The Age Discrimination in Employment Act of 1967 (ADEA) prohibits discrimination in any aspect of employment against people 40 and older. When two firefighters from a small Arizona district sued for alleged age discrimination, however, the fire district claimed that the law only applied to organizations with at least 20 employees. The firefighters appealed all the way to the Supreme Court, which has just ruled in their favor.
The Weinstein Co., which was co-founded by Harvey Weinstein, has filed for bankruptcy in Wilmington, Delaware. Dozens of women, at the least, may wish to sue the company for its alleged role in concealing sexual misconduct complaints against Harvey Weinstein. Filing for bankruptcy generally halts lawsuits against the bankrupt individual or company, putting them off until the proceedings are complete. In this case, however, the bankruptcy judge has ruled that the company will not be immune from litigation.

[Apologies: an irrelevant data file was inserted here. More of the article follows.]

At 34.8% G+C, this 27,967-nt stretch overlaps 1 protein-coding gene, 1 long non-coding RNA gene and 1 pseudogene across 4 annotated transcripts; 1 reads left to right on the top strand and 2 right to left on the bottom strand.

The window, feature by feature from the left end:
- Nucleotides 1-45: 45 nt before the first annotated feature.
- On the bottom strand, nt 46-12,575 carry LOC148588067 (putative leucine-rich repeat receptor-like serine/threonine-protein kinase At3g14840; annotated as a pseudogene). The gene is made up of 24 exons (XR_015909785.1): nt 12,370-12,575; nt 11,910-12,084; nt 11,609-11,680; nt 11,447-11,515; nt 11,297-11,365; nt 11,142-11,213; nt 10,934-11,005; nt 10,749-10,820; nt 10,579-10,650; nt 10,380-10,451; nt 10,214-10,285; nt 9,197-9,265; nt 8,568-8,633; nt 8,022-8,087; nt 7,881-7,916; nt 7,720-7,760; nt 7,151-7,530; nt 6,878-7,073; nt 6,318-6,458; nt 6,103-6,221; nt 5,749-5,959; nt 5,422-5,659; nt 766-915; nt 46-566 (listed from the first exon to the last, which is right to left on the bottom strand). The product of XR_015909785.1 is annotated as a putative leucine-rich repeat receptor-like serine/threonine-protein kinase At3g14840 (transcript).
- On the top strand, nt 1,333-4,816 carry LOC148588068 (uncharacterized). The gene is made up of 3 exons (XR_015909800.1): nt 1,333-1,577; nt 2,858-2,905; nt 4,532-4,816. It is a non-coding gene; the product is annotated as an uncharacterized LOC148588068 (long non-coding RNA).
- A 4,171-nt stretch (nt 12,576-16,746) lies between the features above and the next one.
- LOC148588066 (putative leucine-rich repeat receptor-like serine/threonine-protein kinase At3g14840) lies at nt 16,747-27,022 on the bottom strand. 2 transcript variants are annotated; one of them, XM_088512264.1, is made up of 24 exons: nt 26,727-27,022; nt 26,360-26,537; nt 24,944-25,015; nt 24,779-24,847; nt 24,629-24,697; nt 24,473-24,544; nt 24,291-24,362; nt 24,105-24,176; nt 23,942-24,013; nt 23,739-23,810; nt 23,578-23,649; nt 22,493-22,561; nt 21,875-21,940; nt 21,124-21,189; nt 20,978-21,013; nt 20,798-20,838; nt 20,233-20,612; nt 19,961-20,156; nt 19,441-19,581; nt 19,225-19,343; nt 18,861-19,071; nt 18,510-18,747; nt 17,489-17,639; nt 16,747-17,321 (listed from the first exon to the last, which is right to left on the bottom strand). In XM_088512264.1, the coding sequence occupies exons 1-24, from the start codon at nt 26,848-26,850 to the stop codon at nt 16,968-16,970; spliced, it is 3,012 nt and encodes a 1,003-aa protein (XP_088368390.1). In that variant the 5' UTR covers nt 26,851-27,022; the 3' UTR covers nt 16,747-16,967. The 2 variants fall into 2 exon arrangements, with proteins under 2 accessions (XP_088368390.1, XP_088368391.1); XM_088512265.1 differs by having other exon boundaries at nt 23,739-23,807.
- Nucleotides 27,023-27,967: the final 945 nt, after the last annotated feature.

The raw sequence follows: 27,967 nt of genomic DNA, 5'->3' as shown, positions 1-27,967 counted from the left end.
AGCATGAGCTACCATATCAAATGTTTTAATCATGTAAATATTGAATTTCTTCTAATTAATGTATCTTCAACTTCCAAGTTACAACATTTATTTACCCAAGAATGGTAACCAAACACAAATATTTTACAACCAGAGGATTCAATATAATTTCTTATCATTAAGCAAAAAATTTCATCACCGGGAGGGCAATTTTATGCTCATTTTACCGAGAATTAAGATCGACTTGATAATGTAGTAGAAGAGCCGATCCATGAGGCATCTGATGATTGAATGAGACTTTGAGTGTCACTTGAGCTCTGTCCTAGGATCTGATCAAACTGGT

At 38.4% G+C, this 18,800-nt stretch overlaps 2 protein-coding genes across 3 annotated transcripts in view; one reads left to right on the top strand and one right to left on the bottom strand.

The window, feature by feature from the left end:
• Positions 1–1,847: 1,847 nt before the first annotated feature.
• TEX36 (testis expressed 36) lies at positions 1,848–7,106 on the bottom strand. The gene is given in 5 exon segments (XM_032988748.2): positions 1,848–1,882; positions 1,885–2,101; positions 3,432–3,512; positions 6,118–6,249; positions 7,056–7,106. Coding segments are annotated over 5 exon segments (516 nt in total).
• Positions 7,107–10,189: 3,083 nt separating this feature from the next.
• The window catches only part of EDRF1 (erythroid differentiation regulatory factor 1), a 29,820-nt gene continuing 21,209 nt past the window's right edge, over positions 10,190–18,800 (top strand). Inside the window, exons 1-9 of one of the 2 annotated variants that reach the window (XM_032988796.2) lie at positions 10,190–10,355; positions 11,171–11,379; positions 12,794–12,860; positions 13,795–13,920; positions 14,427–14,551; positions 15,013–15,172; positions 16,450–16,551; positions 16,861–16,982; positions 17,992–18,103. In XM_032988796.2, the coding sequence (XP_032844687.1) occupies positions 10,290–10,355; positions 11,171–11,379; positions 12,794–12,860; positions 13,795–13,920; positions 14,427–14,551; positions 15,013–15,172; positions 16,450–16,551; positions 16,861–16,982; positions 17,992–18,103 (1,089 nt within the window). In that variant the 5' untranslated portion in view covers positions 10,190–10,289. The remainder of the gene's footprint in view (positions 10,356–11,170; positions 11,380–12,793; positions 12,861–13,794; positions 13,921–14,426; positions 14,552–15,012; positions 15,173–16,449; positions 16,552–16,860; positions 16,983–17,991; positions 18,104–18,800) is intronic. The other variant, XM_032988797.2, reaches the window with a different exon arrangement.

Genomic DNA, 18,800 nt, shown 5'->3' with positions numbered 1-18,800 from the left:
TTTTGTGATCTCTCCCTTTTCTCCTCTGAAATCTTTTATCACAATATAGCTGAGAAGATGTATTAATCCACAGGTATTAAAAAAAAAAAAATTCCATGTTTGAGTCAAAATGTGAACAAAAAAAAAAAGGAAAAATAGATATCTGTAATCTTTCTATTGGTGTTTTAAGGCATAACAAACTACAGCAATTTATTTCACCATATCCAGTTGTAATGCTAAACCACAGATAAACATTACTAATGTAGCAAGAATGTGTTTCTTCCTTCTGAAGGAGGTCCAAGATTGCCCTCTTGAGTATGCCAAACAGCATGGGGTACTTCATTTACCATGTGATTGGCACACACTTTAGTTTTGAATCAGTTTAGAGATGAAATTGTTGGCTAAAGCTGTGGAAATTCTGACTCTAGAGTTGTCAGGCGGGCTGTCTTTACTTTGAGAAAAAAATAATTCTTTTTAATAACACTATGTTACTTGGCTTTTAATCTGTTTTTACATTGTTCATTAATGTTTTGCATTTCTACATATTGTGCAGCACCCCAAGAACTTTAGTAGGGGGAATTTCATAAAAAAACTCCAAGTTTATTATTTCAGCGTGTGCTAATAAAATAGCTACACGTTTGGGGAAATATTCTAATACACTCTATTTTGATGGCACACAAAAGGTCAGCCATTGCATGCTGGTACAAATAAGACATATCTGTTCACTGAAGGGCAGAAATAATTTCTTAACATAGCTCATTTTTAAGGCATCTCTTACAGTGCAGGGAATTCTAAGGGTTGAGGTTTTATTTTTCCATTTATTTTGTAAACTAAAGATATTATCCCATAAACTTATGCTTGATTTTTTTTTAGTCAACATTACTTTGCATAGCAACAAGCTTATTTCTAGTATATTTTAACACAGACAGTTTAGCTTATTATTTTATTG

In what many consider a major victory for employers, the U.S. Supreme court has upheld the use of mandatory arbitration clauses or agreements in employment contracts. These clauses typically require employees to bring legal complaints singly in arbitration as opposed to in class action lawsuits.